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Over 1 million sexually transmitted infections per day: WHO

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 Anish Narda
The World Health Organization (WHO) has revealed that more than one million curable sexual infections among men and women occur every day across the world.

This leads to more than 376 million cases every year. These infections are mainly chlamydia, gonorrhea, trichomoniasis and syphilis. These infections are spread through unprotected sexual contact among two individuals, including vaginal, anal and oral sex.

Worldwide records tell that among one in 25 people have one of these and in some cases more than one. The global number of cases of chlamydia are 127 million, 87 million of gonorrhea, 6.3 million of syphilis and a staggering 156 million cases of trichomoniasis.

These sexually transmitted infections are a threat worldwide. Though they are curable, it’s still better to never have to go through these diseases as they cause serious and chronic health effects that include neurological and cardiovascular disease, infertility, ectopic pregnancy, stillbirths, and increased risk of HIV.  They are also associated with significant levels of stigma and domestic violence.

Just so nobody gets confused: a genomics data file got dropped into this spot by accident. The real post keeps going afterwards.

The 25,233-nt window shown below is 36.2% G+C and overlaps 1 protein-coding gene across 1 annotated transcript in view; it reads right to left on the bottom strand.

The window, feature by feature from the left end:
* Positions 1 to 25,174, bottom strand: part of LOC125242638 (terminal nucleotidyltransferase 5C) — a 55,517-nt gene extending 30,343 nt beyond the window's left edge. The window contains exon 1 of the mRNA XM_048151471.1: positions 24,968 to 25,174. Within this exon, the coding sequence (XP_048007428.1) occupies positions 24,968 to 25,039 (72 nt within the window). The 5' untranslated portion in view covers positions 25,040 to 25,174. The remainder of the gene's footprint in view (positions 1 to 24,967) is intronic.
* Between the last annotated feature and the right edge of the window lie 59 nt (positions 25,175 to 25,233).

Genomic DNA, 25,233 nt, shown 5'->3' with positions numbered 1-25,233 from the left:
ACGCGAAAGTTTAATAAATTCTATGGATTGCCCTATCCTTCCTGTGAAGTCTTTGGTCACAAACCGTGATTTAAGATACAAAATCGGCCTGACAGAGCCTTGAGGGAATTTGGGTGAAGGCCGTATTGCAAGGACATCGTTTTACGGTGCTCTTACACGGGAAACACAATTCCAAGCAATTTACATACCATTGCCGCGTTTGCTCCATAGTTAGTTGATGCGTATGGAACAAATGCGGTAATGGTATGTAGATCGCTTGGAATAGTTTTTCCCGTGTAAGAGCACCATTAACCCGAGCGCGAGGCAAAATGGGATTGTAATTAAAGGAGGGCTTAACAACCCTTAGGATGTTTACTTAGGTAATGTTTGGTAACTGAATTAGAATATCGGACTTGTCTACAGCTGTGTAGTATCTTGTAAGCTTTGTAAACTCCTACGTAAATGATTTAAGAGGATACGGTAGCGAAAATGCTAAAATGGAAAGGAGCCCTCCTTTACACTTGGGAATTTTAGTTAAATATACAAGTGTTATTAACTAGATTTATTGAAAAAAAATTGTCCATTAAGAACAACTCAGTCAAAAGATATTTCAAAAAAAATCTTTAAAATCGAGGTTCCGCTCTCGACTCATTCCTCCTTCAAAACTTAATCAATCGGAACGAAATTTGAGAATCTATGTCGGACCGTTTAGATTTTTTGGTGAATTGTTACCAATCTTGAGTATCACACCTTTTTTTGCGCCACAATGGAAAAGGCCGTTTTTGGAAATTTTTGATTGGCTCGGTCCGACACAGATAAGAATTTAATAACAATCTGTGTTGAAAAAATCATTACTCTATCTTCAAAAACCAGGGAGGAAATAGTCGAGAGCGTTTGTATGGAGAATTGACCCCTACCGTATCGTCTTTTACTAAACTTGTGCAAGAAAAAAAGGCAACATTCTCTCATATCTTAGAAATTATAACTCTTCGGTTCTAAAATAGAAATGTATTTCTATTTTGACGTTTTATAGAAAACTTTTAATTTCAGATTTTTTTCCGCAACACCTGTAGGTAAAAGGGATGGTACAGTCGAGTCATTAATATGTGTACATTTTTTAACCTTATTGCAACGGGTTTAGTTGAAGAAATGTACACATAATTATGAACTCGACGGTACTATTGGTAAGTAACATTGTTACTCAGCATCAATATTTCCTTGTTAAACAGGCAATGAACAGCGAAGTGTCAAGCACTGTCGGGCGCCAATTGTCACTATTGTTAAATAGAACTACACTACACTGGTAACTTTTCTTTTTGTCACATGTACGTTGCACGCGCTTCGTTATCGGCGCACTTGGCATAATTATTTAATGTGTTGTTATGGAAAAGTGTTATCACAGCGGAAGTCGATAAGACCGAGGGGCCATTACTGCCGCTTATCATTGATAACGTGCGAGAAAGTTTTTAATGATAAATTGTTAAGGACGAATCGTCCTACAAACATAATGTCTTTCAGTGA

Chlamydia, gonorrhoea, and syphilis can also be transmitted during pregnancy and childbirth, or, in the case of syphilis, through contact with infected blood or blood products, and injecting drug use. It can be prevented by consistent use of preventive methods such as use of condoms and sexual health education. Regular checkups are necessary in order to reduce this infection.

Bacterial infections can be cured through medication though recent shortage of benzathine penicillin has made it difficult to treat patients who have syphilis which has led to an estimated 200,000 stillbirths and newborn deaths in 2016, making it one of the leading causes of baby loss globally.

WHO has initiated access to prevention, testing and treatment in order to help countries and health partners which comprises of research to strengthen prevention, improve quality of care, develop point-of-care diagnostics and new treatments, and generate investment in vaccine development.


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